"The Bone Flute" by Lisa Tuttle
A World Out of Time by Larry Niven, contains "Rammer"
"The Bone Flute" is a short story by Lisa Tuttle that won the Nebula Award for Best Short Story in 1982. One of the reasons I enjoy working through lists is that I'll read stories that I wouldn't normally read, and this one falls into that category. I'm not sure why, but the title "The Bone Flute" evokes "fantasy" to me, so I was surprised when the story opened in a bar on a space station. There the female protagonist watches a man perform an erotic dance, then meets him afterward. She's a trader, and is planning to make a trip to a planet that has had little contact with other worlds. Her attraction to the man is strong, so she offers to bring him along. The planet has a reputation of the most incredible music... and the rest is to be discovered for yourself. I found this story on Amazon for the Kindle for 99 cents.
Second up this week is "Rammer" by Larry Niven, which was part of a novel I read for a discussion on the SFFaudio Podcast. The novel is called A World Out of Time, and "Rammer", originally a stand-alone short story, was the first chapter of the book. Quick description: a man wakes up in the year 2100-something after being frozen in 1970. He's awakened by The State, who wants him to fly a spaceship alone to some potential colony worlds, then return.
For me, the short story was the best part of the novel, but, as Jesse and Tam pointed out to me on the podcast, the book is full of ideas, and that's great.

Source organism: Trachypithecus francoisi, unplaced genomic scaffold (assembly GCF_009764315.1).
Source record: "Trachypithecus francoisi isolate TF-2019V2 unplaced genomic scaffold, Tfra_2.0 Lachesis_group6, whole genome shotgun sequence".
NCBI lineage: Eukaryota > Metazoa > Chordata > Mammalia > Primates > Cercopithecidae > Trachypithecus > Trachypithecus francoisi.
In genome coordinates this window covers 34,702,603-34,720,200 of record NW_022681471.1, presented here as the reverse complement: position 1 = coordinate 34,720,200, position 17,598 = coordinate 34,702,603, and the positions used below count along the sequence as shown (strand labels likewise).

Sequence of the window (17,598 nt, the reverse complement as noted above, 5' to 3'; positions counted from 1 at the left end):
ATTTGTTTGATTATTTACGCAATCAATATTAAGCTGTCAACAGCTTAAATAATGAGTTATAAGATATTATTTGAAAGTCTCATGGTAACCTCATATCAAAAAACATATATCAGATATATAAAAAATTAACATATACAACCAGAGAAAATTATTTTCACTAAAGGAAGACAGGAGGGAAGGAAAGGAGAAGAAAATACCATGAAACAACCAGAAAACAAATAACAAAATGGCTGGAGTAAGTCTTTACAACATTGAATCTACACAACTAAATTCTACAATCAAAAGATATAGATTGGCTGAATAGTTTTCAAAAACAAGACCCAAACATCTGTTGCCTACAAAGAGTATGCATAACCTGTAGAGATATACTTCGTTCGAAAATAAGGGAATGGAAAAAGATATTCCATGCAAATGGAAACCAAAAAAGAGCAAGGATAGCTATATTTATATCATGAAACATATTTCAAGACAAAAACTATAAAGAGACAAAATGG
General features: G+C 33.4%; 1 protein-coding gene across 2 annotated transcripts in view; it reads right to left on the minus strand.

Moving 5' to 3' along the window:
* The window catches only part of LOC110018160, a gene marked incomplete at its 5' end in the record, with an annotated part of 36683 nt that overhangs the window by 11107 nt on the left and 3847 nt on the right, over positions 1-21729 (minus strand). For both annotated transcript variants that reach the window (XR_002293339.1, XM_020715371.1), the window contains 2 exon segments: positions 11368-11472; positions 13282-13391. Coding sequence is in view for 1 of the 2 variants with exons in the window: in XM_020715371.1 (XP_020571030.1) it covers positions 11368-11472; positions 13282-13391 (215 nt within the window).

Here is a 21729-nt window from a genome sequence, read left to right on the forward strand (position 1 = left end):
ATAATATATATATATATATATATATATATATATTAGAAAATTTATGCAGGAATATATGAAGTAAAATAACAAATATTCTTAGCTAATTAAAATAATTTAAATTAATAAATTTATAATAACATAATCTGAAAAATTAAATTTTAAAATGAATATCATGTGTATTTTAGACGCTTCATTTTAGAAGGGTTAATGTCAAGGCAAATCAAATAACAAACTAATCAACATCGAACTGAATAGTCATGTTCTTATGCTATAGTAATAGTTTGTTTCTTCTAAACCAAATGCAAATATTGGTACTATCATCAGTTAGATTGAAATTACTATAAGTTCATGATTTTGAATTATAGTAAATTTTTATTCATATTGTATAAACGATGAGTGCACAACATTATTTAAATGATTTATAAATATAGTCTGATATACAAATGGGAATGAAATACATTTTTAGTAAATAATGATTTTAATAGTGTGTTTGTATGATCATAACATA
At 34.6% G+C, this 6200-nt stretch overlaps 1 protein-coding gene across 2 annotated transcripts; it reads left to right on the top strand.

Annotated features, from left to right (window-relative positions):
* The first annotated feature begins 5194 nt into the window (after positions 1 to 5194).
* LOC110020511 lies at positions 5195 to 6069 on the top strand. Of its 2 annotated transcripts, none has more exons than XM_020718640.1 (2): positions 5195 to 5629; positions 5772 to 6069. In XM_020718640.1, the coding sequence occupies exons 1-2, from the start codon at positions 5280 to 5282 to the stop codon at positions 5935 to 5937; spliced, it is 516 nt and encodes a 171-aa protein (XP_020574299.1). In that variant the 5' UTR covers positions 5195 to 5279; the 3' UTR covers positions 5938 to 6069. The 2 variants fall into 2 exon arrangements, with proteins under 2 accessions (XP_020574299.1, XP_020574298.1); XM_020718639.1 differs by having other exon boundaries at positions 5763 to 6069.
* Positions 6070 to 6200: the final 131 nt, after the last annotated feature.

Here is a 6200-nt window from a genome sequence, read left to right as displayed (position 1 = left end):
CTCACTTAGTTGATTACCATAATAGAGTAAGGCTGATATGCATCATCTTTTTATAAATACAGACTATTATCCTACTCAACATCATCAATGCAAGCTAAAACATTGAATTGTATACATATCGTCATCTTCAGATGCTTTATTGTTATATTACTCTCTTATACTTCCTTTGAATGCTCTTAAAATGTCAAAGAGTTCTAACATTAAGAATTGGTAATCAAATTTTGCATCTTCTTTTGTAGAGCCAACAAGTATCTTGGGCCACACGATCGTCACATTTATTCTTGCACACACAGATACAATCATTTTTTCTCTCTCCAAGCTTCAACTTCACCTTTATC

Since I read "Turn of the Screw" by Henry James, I've been very interested in the concept of ambiguity in fiction. This is an illustration of that concept. At the end of "Rammer", the main character says where he's going to go next: the galactic hub, and maybe the Clouds of Magellan. Then the story ends, leaving the reader a sense of wonder. The novel takes off from there, and though I liked the continuing story, I liked the sense of wonder the original story left me with better. I can certainly see the value in leaving the story just as it was.
A short update this week! I better do one of two things - get on the ball and read a bunch this week, OR employ Tam to send Jenny some thousand page Peter Hamilton novels. Great North Road, Jenny. Great North Road!
11 stories so far for me this year, and I'm loving every minute of it.
Next up: "The Dog Said Bow-Wow" by Michael Swanwick